This is the first record of lionfish in the northeastern Brazil ecoregion (sensu Spalding et al., 2007) and the shallowest occurrence recorded in Brazilian tropical waters (Figure 3; Table S1). The specimens were found mainly in 1) shallow sandstone reefs (1–5-m depth at low tide), 2) the breakwater of a harbor area, 3) artificial reefs, and 4) fishing weirs (Figure 3). Some of these habitats were near or inside estuaries such as in the Igaraçu and Timonha rivers, and at least one sighting event occurred adjacent to a large seagrass bed (in the cove of Cajueiro da Praia municipality). Fishing weirs are relatively common on intertidal sandbanks or hard bottoms in this low-latitude region (Carneiro et al., 2022) and comprise fixed enclosure-type traps, usually made of rods and wires, and are traditionally distributed along the beach and estuaries (Lucena et al., 2013) (Figure 3D).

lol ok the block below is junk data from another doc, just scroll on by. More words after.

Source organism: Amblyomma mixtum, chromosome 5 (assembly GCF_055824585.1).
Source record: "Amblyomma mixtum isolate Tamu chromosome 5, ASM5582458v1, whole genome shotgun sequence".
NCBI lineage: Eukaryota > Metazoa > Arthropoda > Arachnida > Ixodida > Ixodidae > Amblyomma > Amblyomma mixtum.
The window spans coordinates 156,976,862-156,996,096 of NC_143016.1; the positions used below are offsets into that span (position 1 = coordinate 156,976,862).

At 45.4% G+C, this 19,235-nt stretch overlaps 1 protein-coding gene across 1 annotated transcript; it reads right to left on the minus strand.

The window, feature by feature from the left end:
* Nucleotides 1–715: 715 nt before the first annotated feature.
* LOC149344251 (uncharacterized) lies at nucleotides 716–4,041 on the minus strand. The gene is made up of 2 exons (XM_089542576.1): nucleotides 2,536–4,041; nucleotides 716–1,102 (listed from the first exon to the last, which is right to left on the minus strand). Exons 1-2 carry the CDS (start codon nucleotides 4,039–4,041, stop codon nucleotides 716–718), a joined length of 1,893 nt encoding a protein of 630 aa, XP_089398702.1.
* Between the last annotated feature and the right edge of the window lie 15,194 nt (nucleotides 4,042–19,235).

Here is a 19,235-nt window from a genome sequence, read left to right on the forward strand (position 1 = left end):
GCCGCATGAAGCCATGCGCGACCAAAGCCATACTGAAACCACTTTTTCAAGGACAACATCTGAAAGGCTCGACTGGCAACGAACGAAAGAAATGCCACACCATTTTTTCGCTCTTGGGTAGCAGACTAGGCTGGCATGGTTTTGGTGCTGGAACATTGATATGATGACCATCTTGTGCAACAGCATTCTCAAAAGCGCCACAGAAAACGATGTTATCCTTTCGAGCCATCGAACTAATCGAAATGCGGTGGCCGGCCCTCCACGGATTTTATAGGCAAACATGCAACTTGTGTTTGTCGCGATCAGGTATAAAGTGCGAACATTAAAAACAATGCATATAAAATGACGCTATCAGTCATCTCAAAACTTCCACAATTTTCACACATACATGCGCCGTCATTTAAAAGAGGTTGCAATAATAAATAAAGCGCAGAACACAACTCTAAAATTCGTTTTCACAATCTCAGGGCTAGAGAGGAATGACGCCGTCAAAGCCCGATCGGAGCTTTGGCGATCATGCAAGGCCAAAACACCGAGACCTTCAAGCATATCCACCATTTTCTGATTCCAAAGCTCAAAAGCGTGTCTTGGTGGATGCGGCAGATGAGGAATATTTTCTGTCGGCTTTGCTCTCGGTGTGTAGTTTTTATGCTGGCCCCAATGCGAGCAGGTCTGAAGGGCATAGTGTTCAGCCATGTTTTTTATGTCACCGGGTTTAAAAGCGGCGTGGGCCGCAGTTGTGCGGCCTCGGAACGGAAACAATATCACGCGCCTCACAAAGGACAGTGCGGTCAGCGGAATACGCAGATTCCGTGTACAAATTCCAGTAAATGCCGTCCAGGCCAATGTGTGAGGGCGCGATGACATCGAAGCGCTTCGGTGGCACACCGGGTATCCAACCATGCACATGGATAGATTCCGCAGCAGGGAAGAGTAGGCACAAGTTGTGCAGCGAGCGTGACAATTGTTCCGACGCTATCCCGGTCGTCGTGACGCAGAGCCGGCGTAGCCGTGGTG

Most of the lionfish (58%) were recorded in artificial reefs and fishing weirs in sandbanks (Figure 3G). This contrasts with previous records of lionfish in Brazil, which have only been recorded in natural environments (Ferreira et al., 2015; Luiz et al., 2021). However, this species has high habitat plasticity (Cure et al., 2014) and also inhabits artificial reefs in other areas (Dahl and Patterson, 2014; Savva et al., 2020). Containers and tens of thousands of tires have been used as artificial reefs to increase artisanal fishing productivity in the Ceará state (Conceição, 2003; Conceição et al., 2007). The widespread and unregulated usage of marambaias has also intensified along the coast over the last decade (Aragão, 2013; Aragão and Cintra, 2018). In artisanal fishing communities, each fisher usually has their own marambaia, and only they or their family members know where the structure has been sunk (Feitosa, CV, personal communication). Although the placement of artificial reefs is prohibited in Brazil when it does not follow the appropriate licensing process, it is a great challenge for enforcement authorities to either find marambaias or identify their owners. The present study suggests that these artificial habitats are likely to play an important role in the dispersion of lionfish populations along the Southwestern Atlantic coast.